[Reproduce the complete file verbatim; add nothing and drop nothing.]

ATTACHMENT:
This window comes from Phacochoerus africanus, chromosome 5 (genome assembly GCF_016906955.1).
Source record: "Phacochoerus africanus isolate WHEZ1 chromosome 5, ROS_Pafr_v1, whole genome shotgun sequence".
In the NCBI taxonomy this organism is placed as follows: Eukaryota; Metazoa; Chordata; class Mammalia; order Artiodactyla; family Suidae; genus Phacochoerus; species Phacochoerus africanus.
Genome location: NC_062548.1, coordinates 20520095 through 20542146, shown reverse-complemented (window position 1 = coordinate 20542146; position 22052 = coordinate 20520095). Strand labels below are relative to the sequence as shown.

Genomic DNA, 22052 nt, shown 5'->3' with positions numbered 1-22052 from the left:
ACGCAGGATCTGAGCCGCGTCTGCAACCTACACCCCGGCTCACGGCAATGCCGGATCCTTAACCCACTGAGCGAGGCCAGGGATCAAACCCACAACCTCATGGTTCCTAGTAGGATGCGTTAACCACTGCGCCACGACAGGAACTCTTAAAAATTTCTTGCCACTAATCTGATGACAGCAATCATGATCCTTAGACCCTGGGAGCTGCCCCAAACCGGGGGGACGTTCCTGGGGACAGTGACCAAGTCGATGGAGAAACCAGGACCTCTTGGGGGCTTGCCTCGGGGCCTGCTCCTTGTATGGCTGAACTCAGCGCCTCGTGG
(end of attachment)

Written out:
This window comes from Phacochoerus africanus, chromosome 5 (genome assembly GCF_016906955.1).
Source record: "Phacochoerus africanus isolate WHEZ1 chromosome 5, ROS_Pafr_v1, whole genome shotgun sequence".
In the NCBI taxonomy this organism is placed as follows: Eukaryota; Metazoa; Chordata; class Mammalia; order Artiodactyla; family Suidae; genus Phacochoerus; species Phacochoerus africanus.
Genome location: NC_062548.1, coordinates 20520095 through 20542146, shown reverse-complemented (window position 1 = coordinate 20542146; position 22052 = coordinate 20520095). Strand labels below are relative to the sequence as shown.

Genomic DNA, 22052 nt, shown 5'->3' with positions numbered 1-22052 from the left:
ACGCAGGATCTGAGCCGCGTCTGCAACCTACACCCCGGCTCACGGCAATGCCGGATCCTTAACCCACTGAGCGAGGCCAGGGATCAAACCCACAACCTCATGGTTCCTAGTAGGATGCGTTAACCACTGCGCCACGACAGGAACTCTTAAAAATTTCTTGCCACTAATCTGATGACAGCAATCATGATCCTTAGACCCTGGGAGCTGCCCCAAACCGGGGGGACGTTCCTGGGGACAGTGACCAAGTCGATGGAGAAACCAGGACCTCTTGGGGGCTTGCCTCGGGGCCTGCTCCTTGTATGGCTGAACTCAGCGCCTCGTGG